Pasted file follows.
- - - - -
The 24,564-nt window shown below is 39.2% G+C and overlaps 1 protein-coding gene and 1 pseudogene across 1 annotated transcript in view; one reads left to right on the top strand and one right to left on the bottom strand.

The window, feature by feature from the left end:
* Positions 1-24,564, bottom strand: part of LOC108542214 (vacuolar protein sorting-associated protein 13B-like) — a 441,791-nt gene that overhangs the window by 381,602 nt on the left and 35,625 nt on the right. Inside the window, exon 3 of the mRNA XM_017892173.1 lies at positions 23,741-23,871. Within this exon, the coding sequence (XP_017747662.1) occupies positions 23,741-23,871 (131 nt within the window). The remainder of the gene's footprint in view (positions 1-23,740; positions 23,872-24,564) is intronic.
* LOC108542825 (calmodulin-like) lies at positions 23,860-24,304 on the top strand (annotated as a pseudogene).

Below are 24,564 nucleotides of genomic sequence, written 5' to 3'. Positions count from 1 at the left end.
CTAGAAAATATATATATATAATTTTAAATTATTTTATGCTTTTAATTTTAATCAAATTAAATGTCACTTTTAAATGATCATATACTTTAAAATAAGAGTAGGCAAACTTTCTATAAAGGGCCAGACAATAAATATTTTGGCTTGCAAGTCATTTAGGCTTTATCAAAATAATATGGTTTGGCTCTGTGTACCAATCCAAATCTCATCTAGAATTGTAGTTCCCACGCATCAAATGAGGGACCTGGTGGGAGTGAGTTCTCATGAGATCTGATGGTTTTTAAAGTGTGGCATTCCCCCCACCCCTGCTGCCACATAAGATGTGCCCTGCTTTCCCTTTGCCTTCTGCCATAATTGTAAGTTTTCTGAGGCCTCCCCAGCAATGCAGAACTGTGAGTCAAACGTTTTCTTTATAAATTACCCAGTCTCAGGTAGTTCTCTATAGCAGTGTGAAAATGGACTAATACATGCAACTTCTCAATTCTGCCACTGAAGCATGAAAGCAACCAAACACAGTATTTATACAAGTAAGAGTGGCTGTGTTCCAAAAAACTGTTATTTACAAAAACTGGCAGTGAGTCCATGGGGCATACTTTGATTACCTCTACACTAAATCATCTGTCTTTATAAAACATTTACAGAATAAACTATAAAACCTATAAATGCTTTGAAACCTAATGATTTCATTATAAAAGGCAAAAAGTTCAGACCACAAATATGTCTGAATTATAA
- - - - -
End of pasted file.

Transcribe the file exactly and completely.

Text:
The 24,564-nt window shown below is 39.2% G+C and overlaps 1 protein-coding gene and 1 pseudogene across 1 annotated transcript in view; one reads left to right on the top strand and one right to left on the bottom strand.

The window, feature by feature from the left end:
* Positions 1-24,564, bottom strand: part of LOC108542214 (vacuolar protein sorting-associated protein 13B-like) — a 441,791-nt gene that overhangs the window by 381,602 nt on the left and 35,625 nt on the right. Inside the window, exon 3 of the mRNA XM_017892173.1 lies at positions 23,741-23,871. Within this exon, the coding sequence (XP_017747662.1) occupies positions 23,741-23,871 (131 nt within the window). The remainder of the gene's footprint in view (positions 1-23,740; positions 23,872-24,564) is intronic.
* LOC108542825 (calmodulin-like) lies at positions 23,860-24,304 on the top strand (annotated as a pseudogene).

Below are 24,564 nucleotides of genomic sequence, written 5' to 3'. Positions count from 1 at the left end.
CTAGAAAATATATATATATAATTTTAAATTATTTTATGCTTTTAATTTTAATCAAATTAAATGTCACTTTTAAATGATCATATACTTTAAAATAAGAGTAGGCAAACTTTCTATAAAGGGCCAGACAATAAATATTTTGGCTTGCAAGTCATTTAGGCTTTATCAAAATAATATGGTTTGGCTCTGTGTACCAATCCAAATCTCATCTAGAATTGTAGTTCCCACGCATCAAATGAGGGACCTGGTGGGAGTGAGTTCTCATGAGATCTGATGGTTTTTAAAGTGTGGCATTCCCCCCACCCCTGCTGCCACATAAGATGTGCCCTGCTTTCCCTTTGCCTTCTGCCATAATTGTAAGTTTTCTGAGGCCTCCCCAGCAATGCAGAACTGTGAGTCAAACGTTTTCTTTATAAATTACCCAGTCTCAGGTAGTTCTCTATAGCAGTGTGAAAATGGACTAATACATGCAACTTCTCAATTCTGCCACTGAAGCATGAAAGCAACCAAACACAGTATTTATACAAGTAAGAGTGGCTGTGTTCCAAAAAACTGTTATTTACAAAAACTGGCAGTGAGTCCATGGGGCATACTTTGATTACCTCTACACTAAATCATCTGTCTTTATAAAACATTTACAGAATAAACTATAAAACCTATAAATGCTTTGAAACCTAATGATTTCATTATAAAAGGCAAAAAGTTCAGACCACAAATATGTCTGAATTATAA